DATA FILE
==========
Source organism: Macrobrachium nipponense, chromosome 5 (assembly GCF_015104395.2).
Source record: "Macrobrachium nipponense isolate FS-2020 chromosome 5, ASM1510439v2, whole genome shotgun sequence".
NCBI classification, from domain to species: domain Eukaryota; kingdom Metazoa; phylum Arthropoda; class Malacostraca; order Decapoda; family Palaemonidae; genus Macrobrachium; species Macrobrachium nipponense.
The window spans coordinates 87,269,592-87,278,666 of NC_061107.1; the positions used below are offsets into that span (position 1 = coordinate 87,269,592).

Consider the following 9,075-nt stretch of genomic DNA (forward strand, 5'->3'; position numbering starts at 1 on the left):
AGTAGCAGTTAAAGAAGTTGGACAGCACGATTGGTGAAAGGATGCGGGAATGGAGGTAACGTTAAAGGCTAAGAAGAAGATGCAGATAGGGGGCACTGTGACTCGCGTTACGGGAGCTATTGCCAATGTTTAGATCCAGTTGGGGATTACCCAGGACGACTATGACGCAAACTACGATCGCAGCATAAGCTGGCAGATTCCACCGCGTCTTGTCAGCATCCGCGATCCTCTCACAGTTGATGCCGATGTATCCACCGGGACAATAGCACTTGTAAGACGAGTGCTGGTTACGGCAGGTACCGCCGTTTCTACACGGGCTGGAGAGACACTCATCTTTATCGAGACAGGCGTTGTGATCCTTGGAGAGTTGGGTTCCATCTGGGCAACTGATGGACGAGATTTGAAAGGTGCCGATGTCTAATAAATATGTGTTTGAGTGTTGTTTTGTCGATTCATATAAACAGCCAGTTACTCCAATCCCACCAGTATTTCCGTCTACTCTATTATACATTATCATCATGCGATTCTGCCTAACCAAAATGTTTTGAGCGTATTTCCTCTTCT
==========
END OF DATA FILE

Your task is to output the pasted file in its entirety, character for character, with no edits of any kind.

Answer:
Source organism: Macrobrachium nipponense, chromosome 5 (assembly GCF_015104395.2).
Source record: "Macrobrachium nipponense isolate FS-2020 chromosome 5, ASM1510439v2, whole genome shotgun sequence".
NCBI classification, from domain to species: domain Eukaryota; kingdom Metazoa; phylum Arthropoda; class Malacostraca; order Decapoda; family Palaemonidae; genus Macrobrachium; species Macrobrachium nipponense.
The window spans coordinates 87,269,592-87,278,666 of NC_061107.1; the positions used below are offsets into that span (position 1 = coordinate 87,269,592).

Consider the following 9,075-nt stretch of genomic DNA (forward strand, 5'->3'; position numbering starts at 1 on the left):
AGTAGCAGTTAAAGAAGTTGGACAGCACGATTGGTGAAAGGATGCGGGAATGGAGGTAACGTTAAAGGCTAAGAAGAAGATGCAGATAGGGGGCACTGTGACTCGCGTTACGGGAGCTATTGCCAATGTTTAGATCCAGTTGGGGATTACCCAGGACGACTATGACGCAAACTACGATCGCAGCATAAGCTGGCAGATTCCACCGCGTCTTGTCAGCATCCGCGATCCTCTCACAGTTGATGCCGATGTATCCACCGGGACAATAGCACTTGTAAGACGAGTGCTGGTTACGGCAGGTACCGCCGTTTCTACACGGGCTGGAGAGACACTCATCTTTATCGAGACAGGCGTTGTGATCCTTGGAGAGTTGGGTTCCATCTGGGCAACTGATGGACGAGATTTGAAAGGTGCCGATGTCTAATAAATATGTGTTTGAGTGTTGTTTTGTCGATTCATATAAACAGCCAGTTACTCCAATCCCACCAGTATTTCCGTCTACTCTATTATACATTATCATCATGCGATTCTGCCTAACCAAAATGTTTTGAGCGTATTTCCTCTTCT